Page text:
The U.S. government's mammoth broadcasting arm has begun the "unleashing of thousands of hours per week of government-funded radio and TV programs for domestic U.S. consumption," John Hudson of Foreign Policy reported on Sunday.
The content arrives with the enactment of the Smith-Mundt Modernization Act of 2012, sponsored by Rep. Mac Thornberry (R- Texas) and Rep. Adam Smith (D- Wash.), which was inserted into the 2013 National Defense Authorization Act (NDAA).
The reform effectively nullifies the Smith-Mundt Act of 1948, which was amended in 1985 specifically to prohibit U.S. organizations from using information "to influence public opinion in the United States."
The new law enables U.S. government programming such as Voice of America (VoA) — an outlet created in 1942 to promote a positive understanding of the U.S. abroad — t0 broadcast directly to domestic audiences for the first time.
VoA and other programs are now produced by the Broadcasting Board of Governors, which shares a "strategic communications budget" with the State Department and has an annual budget of more than $700 million.
[UPDATE 6:33 p.m.] Here's what Weil told Business Insider:
"The professional journalists around the world who are supported by the BBG are tasked with presenting accurate and objective news and information for audiences in many countries where it is difficult or impossible to receive locally-produced, uncensored or unbiased programs. They provide responsible discussion and open debate in places where this is rare in the media. To call these efforts ‘propaganda’ is a misuse of the term and an affront to our journalists, many of whom put themselves at great risk for this work."
A former U.S. government source explained that the BBG can now reach local radio stations in the U.S., meaning that the programming can target expat communities such as the significant Somali population in St. Paul, Minnesota.
"Those people can get Al-Shabaab, they can get Russia Today, but they couldn't get access to their taxpayer-funded news sources like VoA Somalia*," the source told FP. "It was silly."
An alternative function was detailed last year by Lt. Col. Daniel Davis, a highly-respected officer who released a critical report regarding the distortion of truth by senior military officials in Iraq and Afghanistan.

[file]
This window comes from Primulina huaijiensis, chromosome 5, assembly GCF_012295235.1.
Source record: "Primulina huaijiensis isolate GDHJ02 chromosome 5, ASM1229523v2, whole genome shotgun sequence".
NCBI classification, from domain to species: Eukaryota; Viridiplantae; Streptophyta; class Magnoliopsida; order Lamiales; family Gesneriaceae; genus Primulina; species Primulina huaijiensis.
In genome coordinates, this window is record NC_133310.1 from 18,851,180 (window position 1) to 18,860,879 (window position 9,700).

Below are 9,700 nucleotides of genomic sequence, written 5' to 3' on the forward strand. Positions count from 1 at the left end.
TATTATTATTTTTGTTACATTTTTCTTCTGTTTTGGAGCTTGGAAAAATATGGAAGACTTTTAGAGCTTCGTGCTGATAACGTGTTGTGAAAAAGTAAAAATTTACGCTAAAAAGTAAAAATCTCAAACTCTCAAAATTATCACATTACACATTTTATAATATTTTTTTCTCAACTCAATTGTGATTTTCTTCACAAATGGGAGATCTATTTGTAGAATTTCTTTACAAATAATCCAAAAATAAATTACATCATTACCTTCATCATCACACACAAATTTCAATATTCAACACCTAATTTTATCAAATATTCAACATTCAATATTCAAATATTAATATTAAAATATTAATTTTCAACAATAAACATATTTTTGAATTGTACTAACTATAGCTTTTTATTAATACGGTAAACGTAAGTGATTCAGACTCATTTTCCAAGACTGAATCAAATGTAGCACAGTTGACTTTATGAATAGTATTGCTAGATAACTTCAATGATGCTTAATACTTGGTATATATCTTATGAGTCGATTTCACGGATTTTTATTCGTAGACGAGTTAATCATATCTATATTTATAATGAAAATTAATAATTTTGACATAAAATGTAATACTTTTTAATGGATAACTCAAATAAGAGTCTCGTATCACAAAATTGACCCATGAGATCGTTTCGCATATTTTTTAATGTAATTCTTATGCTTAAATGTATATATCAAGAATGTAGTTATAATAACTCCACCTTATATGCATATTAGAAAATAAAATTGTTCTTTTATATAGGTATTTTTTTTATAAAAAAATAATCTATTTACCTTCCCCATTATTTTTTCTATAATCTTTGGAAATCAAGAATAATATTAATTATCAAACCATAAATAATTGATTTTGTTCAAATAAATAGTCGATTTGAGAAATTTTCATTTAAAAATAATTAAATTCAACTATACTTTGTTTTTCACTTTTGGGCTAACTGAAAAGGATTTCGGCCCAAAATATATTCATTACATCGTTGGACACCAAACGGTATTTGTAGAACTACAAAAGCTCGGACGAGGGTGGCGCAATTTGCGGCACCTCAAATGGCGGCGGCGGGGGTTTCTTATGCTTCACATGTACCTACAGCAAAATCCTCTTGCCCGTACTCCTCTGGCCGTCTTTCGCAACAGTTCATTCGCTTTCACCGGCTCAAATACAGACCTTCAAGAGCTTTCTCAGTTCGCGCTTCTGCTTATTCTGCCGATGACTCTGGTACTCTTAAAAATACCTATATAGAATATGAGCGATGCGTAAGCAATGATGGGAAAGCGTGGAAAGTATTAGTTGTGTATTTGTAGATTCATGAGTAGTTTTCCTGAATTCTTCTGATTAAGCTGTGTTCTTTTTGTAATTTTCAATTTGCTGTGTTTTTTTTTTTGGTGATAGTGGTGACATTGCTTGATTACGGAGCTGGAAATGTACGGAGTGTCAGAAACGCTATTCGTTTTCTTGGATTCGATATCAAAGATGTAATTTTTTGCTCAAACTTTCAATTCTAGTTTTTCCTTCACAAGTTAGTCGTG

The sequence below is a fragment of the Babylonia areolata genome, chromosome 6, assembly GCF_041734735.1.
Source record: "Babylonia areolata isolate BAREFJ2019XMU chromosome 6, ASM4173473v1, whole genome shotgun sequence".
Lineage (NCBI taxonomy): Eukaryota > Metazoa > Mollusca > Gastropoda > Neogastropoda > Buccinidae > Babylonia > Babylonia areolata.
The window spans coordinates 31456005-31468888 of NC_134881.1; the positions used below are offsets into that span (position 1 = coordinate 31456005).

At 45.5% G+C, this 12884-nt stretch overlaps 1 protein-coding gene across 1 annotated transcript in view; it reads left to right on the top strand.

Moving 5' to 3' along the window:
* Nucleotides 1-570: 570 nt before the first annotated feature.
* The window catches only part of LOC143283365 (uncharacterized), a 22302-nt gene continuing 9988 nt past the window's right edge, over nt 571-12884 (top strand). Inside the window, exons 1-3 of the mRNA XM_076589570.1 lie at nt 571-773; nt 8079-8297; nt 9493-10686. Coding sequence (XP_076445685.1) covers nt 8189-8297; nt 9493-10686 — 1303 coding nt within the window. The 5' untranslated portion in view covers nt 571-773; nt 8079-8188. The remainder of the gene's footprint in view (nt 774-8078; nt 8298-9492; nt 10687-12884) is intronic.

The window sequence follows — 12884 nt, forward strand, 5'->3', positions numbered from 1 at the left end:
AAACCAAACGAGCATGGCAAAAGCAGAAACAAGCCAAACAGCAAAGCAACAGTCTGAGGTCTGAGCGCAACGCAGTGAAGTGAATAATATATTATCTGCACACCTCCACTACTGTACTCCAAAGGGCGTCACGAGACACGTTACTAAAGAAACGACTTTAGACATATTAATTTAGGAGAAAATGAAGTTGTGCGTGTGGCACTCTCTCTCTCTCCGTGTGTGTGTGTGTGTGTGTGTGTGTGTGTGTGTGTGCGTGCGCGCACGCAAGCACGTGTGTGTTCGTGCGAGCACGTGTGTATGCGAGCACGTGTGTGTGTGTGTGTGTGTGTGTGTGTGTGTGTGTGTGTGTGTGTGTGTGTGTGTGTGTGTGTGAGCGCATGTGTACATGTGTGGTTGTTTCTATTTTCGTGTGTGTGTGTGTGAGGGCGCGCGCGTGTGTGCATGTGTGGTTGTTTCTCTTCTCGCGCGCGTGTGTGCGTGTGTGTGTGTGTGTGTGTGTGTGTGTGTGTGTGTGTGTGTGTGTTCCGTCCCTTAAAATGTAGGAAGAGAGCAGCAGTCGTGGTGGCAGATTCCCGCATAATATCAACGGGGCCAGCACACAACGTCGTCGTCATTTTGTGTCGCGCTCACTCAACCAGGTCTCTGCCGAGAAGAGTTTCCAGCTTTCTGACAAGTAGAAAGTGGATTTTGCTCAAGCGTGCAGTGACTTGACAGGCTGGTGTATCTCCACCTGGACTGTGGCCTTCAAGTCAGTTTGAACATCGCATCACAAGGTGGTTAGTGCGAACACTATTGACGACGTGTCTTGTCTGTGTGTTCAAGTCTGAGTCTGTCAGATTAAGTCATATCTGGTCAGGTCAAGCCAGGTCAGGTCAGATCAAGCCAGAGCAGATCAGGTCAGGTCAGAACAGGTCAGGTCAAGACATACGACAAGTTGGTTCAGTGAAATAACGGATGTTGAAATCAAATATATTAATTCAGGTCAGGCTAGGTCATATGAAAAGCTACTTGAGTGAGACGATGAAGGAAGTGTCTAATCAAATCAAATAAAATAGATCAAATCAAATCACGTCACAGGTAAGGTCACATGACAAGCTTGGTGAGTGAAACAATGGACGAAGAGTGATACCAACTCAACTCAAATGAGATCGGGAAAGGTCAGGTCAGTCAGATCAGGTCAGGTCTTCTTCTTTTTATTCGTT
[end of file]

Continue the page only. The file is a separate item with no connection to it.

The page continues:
Davis stated that the effective repeal of the Smith-Mundt Act is a strategic move in influencing U.S. public perception in regards to the Global War on Terror (GWOT).
He cites Colonel Richard B. Leap, who recommends that lawmakers "specifically address all prior legislation beginning with the Smith-Mundt Act that is limiting the effectiveness of Information organizations in the GWOT environment."
From Lt. Col. Davis:
In context, Colonel Leap is implying we ought to change the law to enable Public Affairs officers to influence American public opinion when they deem it necessary to "protect a key friendly center of gravity, to wit US national will."
The Smith-Mundt Modernization Act of 2012 appears to serve this purpose by allowing for the American public to be a target audience of U.S. government-funded information campaigns.
Davis also quotes Brigadier General Ralph O. Baker — the Pentagon officer responsible for the Department of Defense’s Joint Force Development — who defines Information Operations as activities undertaken to "shape the essential narrative of a conflict or situation and thus affect the attitudes and behaviors of the targeted audience."
Brig. Gen. Baker goes on to equate descriptions of combat operations with the standard marketing strategy of repeating something until it is accepted:
For years, commercial advertisers have based their advertisement strategies on the premise that there is a positive correlation between the number of times a consumer is exposed to product advertisement and that consumer’s inclination to sample the new product. The very same principle applies to how we influence our target audiences when we conduct COIN.
And those "thousands of hours per week of government-funded radio and TV programs" appear to serve Baker's strategy, which states: "Repetition is a key tenet of IO execution, and the failure to constantly drive home a consistent message dilutes the impact on the target audiences."
So it appears the new content stream is an outlet for "uncensored news, responsible discussion, and open debate," as Weil told FP, as well as a vehicle for U.S. Information Operations.
* Weil, the BBG spokeswoman, provided this comment on the unnamed source's comments:
"The new law makes no change to the BBG’s enabling statute, the U.S. International Broadcasting Act of 1994, which authorizes the BBG to create programs for audiences overseas – a fact that is stated in the new legislation. It does not authorize the BBG to create programs for audiences in the United States, nor do we seek to do that. It also does not authorize the BBG to begin broadcasting in the United States, and we do not seek to do that, either. Rather, the new law lets our broadcasters respond positively to requests from within the United States for their programs. This would conceivably allow residents of émigré communities – many from areas in conflict —access to reliable, broadcast-quality news of their home countries and elsewhere in their native languages upon request. It will also facilitate global connectivity and engagement and provide greater transparency into publicly-funded broadcasting."
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